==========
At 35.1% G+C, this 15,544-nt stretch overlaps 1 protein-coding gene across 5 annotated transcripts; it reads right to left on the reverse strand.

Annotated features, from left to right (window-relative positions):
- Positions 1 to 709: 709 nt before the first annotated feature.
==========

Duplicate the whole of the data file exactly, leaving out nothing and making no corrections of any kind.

At 35.1% G+C, this 15,544-nt stretch overlaps 1 protein-coding gene across 5 annotated transcripts; it reads right to left on the reverse strand.

Annotated features, from left to right (window-relative positions):
- Positions 1 to 709: 709 nt before the first annotated feature.